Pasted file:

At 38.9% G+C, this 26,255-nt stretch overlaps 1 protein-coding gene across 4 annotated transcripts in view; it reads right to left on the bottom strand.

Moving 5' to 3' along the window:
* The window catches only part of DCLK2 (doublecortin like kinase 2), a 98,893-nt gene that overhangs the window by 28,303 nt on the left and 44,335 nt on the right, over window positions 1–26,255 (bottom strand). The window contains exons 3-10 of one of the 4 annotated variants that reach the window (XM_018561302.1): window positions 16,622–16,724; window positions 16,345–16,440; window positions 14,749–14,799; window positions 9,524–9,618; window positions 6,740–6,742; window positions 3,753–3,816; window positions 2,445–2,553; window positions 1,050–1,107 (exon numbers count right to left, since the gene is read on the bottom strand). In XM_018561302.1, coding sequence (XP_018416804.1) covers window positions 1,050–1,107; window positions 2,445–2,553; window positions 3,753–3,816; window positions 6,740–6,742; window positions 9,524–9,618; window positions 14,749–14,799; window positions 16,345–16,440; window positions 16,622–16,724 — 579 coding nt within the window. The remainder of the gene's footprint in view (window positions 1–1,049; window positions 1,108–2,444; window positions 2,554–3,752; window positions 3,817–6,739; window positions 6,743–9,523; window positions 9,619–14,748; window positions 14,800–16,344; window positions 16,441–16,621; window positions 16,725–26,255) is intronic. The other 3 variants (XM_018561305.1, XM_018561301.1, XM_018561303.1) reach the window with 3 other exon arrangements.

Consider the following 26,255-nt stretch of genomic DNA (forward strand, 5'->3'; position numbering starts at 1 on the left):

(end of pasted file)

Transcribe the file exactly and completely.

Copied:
At 38.9% G+C, this 26,255-nt stretch overlaps 1 protein-coding gene across 4 annotated transcripts in view; it reads right to left on the bottom strand.

Moving 5' to 3' along the window:
* The window catches only part of DCLK2 (doublecortin like kinase 2), a 98,893-nt gene that overhangs the window by 28,303 nt on the left and 44,335 nt on the right, over window positions 1–26,255 (bottom strand). The window contains exons 3-10 of one of the 4 annotated variants that reach the window (XM_018561302.1): window positions 16,622–16,724; window positions 16,345–16,440; window positions 14,749–14,799; window positions 9,524–9,618; window positions 6,740–6,742; window positions 3,753–3,816; window positions 2,445–2,553; window positions 1,050–1,107 (exon numbers count right to left, since the gene is read on the bottom strand). In XM_018561302.1, coding sequence (XP_018416804.1) covers window positions 1,050–1,107; window positions 2,445–2,553; window positions 3,753–3,816; window positions 6,740–6,742; window positions 9,524–9,618; window positions 14,749–14,799; window positions 16,345–16,440; window positions 16,622–16,724 — 579 coding nt within the window. The remainder of the gene's footprint in view (window positions 1–1,049; window positions 1,108–2,444; window positions 2,554–3,752; window positions 3,817–6,739; window positions 6,743–9,523; window positions 9,619–14,748; window positions 14,800–16,344; window positions 16,441–16,621; window positions 16,725–26,255) is intronic. The other 3 variants (XM_018561305.1, XM_018561301.1, XM_018561303.1) reach the window with 3 other exon arrangements.

Consider the following 26,255-nt stretch of genomic DNA (forward strand, 5'->3'; position numbering starts at 1 on the left):